Liverpool B Team Would Resolve Issues Around Loan Players at Anfield
This week saw two of Liverpool's youngsters arrive back from loan spells early, while a host of others are struggling to get any playing time at their temporary clubs.
Midfielder Joao Carlos Teixeira and forward Michael Ngoo returned from their respective spells at Brentford and Yeovil.
Teixeira, a gifted and highly-rated Portuguese player signed from Sporting Lisbon in January 2012, made just two substitute appearances during his 28 days at Griffin Park.
Bees sporting director Mark Warburton told BBC Sport, "Unfortunately we were not able to give Joao the opportunity to demonstrate his obvious talent."
Ngoo, the 6'6" striker who enjoyed a good spell on loan to Hearts last season, never made a full 90 minutes for Yeovil. He started two games, was subbed in both, including once at half-time.
Much like Teixeira, Ngoo's talent is not in question; he scored five goals in 16 appearances for Hearts. Yet his time at Yeovil has ended three months into his season-long deal.
Similarly, Adam Morgan went on loan to Rotherham back in January but appeared for a total of 101 minutes. Their boss Steve Evans had said "A lot of hard work has taken place to get this young lad to the club." It hardly seemed worthwhile, for any of the three parties involved.
Liverpool have a further nine players currently out on loan, ranging from the high-profile Pepe Reina at Napoli, talented Suso at Almeria in La Liga, to Armin Hodzic in the Bosnian Premier League.
England Under-20 captain Conor Coady is on loan to Sheffield United in League One, but he hasn't started a League game since early September.
Italian forward Fabio Borini has played 79 minutes in total for Sunderland, while winger Oussama Assaidi has had 101 minutes at Stoke—and those stats include the Capital One Cup.
There are a couple of examples of successful loans so far, namely Jack Robinson at Blackpool and the aforementioned Suso, who has four assists and a goal in eight games for Almeria.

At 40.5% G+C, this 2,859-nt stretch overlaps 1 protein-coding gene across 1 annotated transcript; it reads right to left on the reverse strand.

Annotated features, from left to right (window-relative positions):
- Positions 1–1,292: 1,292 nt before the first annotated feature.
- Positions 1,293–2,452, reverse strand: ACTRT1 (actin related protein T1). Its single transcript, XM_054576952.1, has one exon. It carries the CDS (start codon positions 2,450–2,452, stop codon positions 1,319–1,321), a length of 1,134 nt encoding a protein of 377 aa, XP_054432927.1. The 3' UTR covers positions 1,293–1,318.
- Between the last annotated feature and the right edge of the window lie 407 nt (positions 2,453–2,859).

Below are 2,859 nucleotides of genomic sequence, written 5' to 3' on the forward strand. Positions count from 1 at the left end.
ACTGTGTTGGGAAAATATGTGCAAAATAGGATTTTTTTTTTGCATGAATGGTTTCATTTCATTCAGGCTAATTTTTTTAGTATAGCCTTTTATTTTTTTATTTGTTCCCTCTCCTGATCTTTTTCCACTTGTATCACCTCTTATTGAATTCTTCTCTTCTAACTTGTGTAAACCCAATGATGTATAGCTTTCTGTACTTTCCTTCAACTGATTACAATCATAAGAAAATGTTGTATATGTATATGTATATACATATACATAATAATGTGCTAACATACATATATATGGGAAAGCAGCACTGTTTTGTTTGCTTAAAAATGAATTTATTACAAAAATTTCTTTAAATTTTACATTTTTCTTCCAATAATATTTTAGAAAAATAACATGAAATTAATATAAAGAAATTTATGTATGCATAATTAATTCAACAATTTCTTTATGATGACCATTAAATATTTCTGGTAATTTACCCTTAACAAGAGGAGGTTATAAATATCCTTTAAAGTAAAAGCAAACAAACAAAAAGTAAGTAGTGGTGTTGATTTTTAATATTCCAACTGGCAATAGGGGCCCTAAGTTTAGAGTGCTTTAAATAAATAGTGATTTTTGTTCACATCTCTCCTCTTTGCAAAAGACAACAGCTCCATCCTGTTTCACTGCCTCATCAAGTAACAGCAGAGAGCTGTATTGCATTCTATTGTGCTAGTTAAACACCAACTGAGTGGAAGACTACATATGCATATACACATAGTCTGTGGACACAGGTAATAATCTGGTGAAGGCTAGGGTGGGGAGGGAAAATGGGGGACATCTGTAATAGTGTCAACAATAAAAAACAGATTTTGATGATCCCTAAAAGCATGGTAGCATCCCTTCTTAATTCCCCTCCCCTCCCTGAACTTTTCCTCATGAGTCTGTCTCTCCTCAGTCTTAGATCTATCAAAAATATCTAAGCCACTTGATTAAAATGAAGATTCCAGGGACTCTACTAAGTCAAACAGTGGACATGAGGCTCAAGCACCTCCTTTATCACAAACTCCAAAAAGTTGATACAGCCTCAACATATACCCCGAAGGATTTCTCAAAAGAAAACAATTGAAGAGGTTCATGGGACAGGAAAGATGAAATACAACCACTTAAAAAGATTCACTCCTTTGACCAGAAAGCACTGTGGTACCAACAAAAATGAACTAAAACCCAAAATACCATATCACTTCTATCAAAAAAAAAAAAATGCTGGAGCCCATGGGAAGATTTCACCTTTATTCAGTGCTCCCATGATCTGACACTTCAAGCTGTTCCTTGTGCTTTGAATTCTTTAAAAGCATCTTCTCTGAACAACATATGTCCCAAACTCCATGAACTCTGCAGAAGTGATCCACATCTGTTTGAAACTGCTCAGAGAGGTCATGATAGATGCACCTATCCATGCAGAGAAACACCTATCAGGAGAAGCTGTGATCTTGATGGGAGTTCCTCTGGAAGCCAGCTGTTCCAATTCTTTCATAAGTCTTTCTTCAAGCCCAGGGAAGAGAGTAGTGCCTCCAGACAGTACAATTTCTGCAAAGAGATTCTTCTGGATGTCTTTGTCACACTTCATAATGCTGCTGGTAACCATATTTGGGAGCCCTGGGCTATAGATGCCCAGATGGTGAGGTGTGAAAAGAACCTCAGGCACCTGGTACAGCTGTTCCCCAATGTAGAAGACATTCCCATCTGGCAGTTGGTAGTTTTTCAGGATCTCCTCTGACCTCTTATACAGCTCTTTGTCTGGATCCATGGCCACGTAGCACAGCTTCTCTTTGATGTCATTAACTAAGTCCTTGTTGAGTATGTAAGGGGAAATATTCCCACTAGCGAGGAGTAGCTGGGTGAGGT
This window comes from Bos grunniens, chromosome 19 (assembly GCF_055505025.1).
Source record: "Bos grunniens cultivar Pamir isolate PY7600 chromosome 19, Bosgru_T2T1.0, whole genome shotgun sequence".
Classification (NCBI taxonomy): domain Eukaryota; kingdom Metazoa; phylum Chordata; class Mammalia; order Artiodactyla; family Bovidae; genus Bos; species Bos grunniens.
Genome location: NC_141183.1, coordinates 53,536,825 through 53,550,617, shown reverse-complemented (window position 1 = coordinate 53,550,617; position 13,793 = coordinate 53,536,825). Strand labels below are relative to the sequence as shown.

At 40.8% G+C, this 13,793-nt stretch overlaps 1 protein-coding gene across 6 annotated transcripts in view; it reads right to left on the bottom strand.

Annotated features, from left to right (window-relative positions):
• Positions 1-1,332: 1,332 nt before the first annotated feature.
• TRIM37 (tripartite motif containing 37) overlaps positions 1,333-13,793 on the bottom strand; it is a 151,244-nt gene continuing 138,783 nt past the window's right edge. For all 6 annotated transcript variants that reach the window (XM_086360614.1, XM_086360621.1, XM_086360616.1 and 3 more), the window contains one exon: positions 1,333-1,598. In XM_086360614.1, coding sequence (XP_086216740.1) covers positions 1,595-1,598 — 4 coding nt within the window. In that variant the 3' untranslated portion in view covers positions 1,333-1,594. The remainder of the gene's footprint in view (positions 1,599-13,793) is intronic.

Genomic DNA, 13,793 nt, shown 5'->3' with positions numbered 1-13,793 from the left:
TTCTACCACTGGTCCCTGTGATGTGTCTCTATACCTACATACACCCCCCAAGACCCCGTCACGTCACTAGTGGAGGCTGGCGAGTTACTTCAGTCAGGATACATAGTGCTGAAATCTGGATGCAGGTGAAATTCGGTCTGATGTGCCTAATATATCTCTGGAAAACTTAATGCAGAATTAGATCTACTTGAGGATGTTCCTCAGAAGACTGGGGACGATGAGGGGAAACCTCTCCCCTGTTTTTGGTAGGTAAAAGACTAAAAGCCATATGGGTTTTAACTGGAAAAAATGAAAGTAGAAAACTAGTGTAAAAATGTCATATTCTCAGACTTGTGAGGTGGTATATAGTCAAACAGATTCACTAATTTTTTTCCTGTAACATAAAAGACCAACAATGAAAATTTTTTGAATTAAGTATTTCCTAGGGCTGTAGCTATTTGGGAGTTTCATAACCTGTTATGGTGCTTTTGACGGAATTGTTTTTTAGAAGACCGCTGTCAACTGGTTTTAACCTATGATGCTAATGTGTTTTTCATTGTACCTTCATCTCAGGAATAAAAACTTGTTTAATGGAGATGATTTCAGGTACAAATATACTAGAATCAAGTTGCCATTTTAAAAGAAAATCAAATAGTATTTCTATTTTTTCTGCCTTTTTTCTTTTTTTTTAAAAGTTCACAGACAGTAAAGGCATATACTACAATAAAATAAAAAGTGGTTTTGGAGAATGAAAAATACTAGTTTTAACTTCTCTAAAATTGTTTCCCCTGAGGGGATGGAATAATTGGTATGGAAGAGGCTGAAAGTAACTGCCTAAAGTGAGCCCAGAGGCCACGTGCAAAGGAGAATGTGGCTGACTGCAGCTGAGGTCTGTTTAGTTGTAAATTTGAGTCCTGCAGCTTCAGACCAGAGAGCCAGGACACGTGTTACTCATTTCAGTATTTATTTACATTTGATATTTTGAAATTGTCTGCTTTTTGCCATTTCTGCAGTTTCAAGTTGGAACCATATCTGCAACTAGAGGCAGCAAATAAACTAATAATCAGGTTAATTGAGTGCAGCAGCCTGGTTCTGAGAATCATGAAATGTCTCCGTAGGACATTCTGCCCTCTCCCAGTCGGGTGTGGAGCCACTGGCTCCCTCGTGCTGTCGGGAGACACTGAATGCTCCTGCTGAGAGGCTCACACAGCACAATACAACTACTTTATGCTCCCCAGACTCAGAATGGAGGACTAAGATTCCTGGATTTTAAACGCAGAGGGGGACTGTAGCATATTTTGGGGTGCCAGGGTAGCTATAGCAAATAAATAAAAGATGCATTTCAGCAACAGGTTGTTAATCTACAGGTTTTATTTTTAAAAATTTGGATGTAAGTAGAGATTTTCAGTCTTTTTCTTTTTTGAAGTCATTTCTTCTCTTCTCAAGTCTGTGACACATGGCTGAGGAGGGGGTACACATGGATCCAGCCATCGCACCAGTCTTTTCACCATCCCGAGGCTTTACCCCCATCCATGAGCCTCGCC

So what's the solution to this problem?
For this, we need only to look at the words of Rafa Benitez, from 2007, reported by BBC Sport:
I would like to see reserve teams of the big clubs like ourselves playing in the Football League. Why not if they have enough quality?
Our young players may have the quality but not the experience for the first team. They are only on the bench.
That will bridge the gap between the youngsters and the first team.
If you do not give young players the chance to play competitive football and to learn things, things become impossible.
Of course, Rafa hit the nail on the head, taking inspiration from the Spanish setup where reserve teams play within the same football pyramid, but cannot be in the same division as their parent club.
For instance, Barcelona B play in the Spanish Segunda division—one tier below La Liga.
Note that there has only been one instance where a La Liga side's B team finishing in a promotion place in Segunda division in the last 20 years, therefore they are simply not promoted and the next placed side are.
With the debate about English football's development and the financial struggles of Football League sides, The Football Association could do much worse than explore the idea of bringing a similar concept to England.
Young players would be playing within a competitive environment, the focus of which would be to play with the style of play of their first team, not the win-at-all-costs attitude typical of all clubs currently in the lower divisions trying to stay afloat.
Supporters being priced out of football would also have a more affordable method to watch their club, while attendances in the lower divisions would also profit.
Over to you, FA commission...
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